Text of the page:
“States are continuing to consider strategies to reduce the number of plastic carry-out bags from grocery stores and other retail outlets. Some states are targeting paper bags as well. Regulating bags can mitigate harmful impacts to oceans, rivers, lakes and the wildlife that inhabit them. Reducing bag use can also relieve pressure on landfills and waste management.
Bans and Fees
No state has yet to enact a statewide ban, fee or tax. However, Hawaii does have a de-facto statewide ban, as all four counties in the state now ban non-biodegradable plastic bags at checkout as well as paper bags that are not at least 40 percent recycled. Kauai and Maui counties already enforce bans, while Hawaii County’s ban takes effect on Jan. 17, 2013. Honolulu County made the ban statewide when it passed legislation in May 2012. Retailers in Honolulu County have until July 1, 2015, to make the change.
In 2009, the District of Columbia enacted a law to ban the distribution of disposable, non-recyclable plastic carry-out bags and set a fee of 5 cents for distribution of all other disposable bags.
In 2009, North Carolina banned plastic bags for the Outer Banks region, a chain of barrier islands off its coast. However, in 2011, the state passed legislation to temporarily suspend that ban due to a tornado that hit Dunn, North Carolina, which is the major distribution center for paper bags in the area. The ban has yet to be restored.
2013 Legislation Summary
Currently, 6 states – California, Massachusetts, New Jersey, Oregon, Rhode Island and Washington- are considering banning single-use plastic bags, with California’s proposed ban including paper and other single-use bags as well. Washington is considering legislation that would create rules for localities that choose to impose a ban or fee on plastic bags. Legislation in Arkansas and Florida to ban bags failed in 2013.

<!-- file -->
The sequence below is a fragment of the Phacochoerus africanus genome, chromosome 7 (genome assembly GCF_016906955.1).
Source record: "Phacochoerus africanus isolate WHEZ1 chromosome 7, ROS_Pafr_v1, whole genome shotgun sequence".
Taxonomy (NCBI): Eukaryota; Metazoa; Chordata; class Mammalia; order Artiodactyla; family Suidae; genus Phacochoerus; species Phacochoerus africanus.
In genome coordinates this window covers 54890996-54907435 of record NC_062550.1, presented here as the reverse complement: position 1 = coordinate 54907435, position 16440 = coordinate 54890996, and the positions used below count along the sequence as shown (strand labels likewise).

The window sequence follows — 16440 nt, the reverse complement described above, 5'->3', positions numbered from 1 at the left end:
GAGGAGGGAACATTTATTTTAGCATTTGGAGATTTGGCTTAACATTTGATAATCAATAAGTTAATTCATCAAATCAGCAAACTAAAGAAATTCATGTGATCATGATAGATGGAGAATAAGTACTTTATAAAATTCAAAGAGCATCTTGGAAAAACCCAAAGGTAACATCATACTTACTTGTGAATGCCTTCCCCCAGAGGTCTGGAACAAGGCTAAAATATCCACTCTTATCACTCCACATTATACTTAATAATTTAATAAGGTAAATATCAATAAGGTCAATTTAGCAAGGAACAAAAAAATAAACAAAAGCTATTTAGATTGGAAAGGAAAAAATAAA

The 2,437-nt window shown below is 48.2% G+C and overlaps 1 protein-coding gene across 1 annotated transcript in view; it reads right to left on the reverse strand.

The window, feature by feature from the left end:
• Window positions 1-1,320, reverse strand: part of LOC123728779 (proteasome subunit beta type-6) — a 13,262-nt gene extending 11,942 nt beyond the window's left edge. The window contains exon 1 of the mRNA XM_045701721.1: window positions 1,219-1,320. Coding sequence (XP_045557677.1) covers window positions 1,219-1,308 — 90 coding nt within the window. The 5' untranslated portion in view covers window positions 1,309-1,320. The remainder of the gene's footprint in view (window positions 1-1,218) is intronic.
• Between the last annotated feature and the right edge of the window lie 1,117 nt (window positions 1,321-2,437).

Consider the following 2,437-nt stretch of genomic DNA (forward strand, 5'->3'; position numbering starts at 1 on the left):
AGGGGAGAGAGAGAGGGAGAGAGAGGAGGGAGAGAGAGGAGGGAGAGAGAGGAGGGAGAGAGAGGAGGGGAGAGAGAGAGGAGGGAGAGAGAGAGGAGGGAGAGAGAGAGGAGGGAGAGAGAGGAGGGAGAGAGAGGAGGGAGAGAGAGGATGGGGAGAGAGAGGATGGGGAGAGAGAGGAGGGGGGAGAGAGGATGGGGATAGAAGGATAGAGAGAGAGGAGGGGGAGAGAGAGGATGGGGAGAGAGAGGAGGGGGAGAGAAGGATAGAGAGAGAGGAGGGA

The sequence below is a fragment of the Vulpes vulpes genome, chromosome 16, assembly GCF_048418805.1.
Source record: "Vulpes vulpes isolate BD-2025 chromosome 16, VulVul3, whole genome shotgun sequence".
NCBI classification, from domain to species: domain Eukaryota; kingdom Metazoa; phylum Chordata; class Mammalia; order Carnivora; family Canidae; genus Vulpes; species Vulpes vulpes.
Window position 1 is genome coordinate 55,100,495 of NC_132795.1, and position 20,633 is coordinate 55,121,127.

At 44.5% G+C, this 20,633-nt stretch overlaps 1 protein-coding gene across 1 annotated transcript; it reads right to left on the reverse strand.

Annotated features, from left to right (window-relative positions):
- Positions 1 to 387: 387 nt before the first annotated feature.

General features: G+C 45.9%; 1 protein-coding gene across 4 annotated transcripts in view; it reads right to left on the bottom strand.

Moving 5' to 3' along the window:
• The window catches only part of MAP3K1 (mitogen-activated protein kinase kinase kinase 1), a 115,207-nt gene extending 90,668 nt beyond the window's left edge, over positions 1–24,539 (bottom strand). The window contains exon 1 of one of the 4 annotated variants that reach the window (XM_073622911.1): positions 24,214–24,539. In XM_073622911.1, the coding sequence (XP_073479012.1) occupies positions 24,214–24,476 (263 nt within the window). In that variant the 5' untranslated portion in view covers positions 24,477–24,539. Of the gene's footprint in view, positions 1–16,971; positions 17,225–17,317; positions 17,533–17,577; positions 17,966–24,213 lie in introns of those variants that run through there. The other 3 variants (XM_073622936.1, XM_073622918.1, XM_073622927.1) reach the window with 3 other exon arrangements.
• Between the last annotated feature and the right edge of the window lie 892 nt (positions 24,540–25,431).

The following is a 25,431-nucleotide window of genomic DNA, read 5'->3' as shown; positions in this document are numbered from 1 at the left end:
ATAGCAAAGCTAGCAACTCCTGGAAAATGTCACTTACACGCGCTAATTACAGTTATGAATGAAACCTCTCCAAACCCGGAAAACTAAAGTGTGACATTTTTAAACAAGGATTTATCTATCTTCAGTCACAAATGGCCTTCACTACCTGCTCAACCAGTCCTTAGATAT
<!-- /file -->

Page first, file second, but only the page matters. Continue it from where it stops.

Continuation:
Eight states – Hawaii, Louisiana, Maine, New Jersey, New York, Rhode Island, Vermont and Washington— are considering a fee or tax on the distribution of bags which a shopper will have to pay, either directly or indirectly. Hawaii would impose fees ranging from 5 cents to 25 cents if the state finds that distribution of single-use bags has not decreased 75 percent by a specified date. Depending on the state, the revenue would go to state parks, school districts, community improvement trusts or other public programs. Florida and Maryland proposed fee legislation, but the bills failed.
Recycling Programs and Requirements
States have continued to propose and enact legislation relating to labeling, recycling, and reusing plastic bags. In 2010, California passed legislation that requires manufacturers of compostable plastic bags to ensure that the bag is readily and easily identifiable from other bags. That same year, Delaware enacted an At-Store Recycling Program. The legislation encourages the use of reusable bags, requires stores to establish an at-store recycling program that provides an opportunity for customers of the store to return clean plastic bags, requires that plastic carry-out bags display a recycling message and provides fines and penalties for noncompliance. Illinois passed similar legislation, The Plastic Bag and Film Recycling Act, in 2012.”